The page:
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2. Downloading and Installing BRL

Installing BRL on your own web server involves installing and configuring a Java Web Application or Servlet. Most users will be able to install BRL using only the first section of this chapter. The remaining sections are needed only when using the obsolete jserv.

2.1 Easy Installation via learnbrl.war

Configuration of servlet containers has gotten a lot easier since this chapter was first written. A standard has been established for web applications such that they can be packaged up in a .war file that includes all the necessary .jar files and configuration directives.

The learnbrl.war file is one such web application. See section 2.3 Downloading BRL, but note that you may have to scroll down past the brl and kawa-brl packages to the bottom of the download page to find learnbrl.

For best use of the learnbrl tutorial, you should create a `learnbrl' directory under your servlet container's `webapps' directory. There you can unpack learnbrl with the following command:

jar xvf learnbrl.war

If you use a shared hosting service, use the above command in the directory that contains a WEB-INF subdirectory. You will need to edit WEB-INF/web.xml to change the parameter cut-uri servlet parameter to false. Follow your service provider's instructions for restarting your servlet engine.

Most shared hosting services use Apache. A convenient way to get started is to configure Apache to run .brl files through BRL. In the long run, it's better not to name URLs by the technology behind them, which might change over time. As a learning convenience, put the following in a `.htaccess' file in the directory where you'll put BRL files:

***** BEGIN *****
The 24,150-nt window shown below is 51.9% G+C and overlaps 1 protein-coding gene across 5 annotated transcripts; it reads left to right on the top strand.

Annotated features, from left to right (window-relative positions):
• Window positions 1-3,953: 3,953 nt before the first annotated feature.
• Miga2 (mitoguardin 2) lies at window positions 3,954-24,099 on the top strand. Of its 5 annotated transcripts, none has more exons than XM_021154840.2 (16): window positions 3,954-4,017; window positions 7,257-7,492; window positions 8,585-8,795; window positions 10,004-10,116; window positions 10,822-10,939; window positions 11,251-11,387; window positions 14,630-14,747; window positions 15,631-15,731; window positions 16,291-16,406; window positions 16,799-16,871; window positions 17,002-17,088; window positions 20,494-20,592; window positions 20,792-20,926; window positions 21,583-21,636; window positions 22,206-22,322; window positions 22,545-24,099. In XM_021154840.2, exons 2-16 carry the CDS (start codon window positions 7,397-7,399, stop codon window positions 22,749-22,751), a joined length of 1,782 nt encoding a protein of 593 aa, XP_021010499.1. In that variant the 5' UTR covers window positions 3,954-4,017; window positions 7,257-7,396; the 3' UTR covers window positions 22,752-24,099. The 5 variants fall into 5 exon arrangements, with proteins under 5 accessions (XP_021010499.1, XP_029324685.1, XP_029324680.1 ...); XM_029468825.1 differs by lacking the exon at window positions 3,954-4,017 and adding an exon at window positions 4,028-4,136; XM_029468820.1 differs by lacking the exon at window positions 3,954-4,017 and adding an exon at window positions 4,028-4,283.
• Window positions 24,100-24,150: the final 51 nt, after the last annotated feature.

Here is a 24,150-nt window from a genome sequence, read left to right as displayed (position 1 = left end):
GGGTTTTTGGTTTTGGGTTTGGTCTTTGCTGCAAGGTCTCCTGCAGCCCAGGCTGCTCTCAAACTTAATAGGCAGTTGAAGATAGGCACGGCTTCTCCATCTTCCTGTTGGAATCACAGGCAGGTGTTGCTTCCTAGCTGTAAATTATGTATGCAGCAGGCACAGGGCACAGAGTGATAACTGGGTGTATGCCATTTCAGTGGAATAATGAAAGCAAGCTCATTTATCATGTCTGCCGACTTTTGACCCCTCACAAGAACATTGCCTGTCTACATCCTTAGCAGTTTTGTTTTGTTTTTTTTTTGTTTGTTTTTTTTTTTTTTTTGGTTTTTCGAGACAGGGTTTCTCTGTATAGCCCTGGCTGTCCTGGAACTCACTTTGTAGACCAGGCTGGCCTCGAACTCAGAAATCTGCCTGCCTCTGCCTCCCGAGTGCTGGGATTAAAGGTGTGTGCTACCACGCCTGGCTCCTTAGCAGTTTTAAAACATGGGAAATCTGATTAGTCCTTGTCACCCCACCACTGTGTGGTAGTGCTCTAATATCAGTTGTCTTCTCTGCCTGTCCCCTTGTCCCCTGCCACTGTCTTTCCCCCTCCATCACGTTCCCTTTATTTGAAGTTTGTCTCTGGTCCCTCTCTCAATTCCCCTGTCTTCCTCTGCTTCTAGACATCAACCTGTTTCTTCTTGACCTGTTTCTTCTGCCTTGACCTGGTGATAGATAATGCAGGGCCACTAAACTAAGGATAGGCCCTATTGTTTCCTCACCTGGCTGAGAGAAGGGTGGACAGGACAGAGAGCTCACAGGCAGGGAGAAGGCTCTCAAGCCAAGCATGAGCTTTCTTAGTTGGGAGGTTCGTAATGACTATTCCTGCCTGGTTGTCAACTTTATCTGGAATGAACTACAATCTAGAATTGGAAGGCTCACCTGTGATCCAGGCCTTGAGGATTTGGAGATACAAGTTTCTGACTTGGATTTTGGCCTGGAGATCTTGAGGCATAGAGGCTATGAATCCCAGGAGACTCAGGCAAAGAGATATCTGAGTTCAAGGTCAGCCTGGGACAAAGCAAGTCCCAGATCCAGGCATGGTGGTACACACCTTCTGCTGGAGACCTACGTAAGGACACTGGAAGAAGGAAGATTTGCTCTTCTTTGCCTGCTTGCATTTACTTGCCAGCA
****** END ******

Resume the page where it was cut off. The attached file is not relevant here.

Action brlsv /servlet/brlsv
AddHandler brlsv brl

This will facilitate you modifying the example files that are part of the tutorial.

2.2 Prerequisites

If you're using a Java web application server like Paperclips, Jetty, or Tomcat (among others), then everything you need to know was in the previous section. If you're using the obsolete JServ, this section and the ones that follow will be useful.

Before you can run BRL, you need the following:

  1. A servlet engine that supports the Servlet API 2.1 or later.

  2. Release 1.7 of Kawa, available from the BRL project page and elsewhere. See section 2.3 Downloading BRL. BRL will likely also work with future Kawa releases as they come out, but it may be necessary to recompile.

Your servlet engine should come with `SnoopServlet.class' or some other little test servlet. Do not try to install BRL until you've successfully tested such a servlet.

If you need further help, consult one of the following Usenet groups according to what OS your web server runs on:

The rest of these instructions assume you already have servlets working. Consult your servlet engine's documentation for details. With JServ on Debian Gnu/Linux (potato release), I had to add the following lines to httpd.conf to get things working.

<IfModule mod_jserv.c>
  ApJServLogFile /var/log/jserv.log
  Include /etc/jserv/jserv.conf

2.3 Downloading BRL

You can get a compiled jar file or tar-gzipped sources from BRL's SourceForge Project Page, or via anonymous FTP.

2.4 Precompiled JAR Installation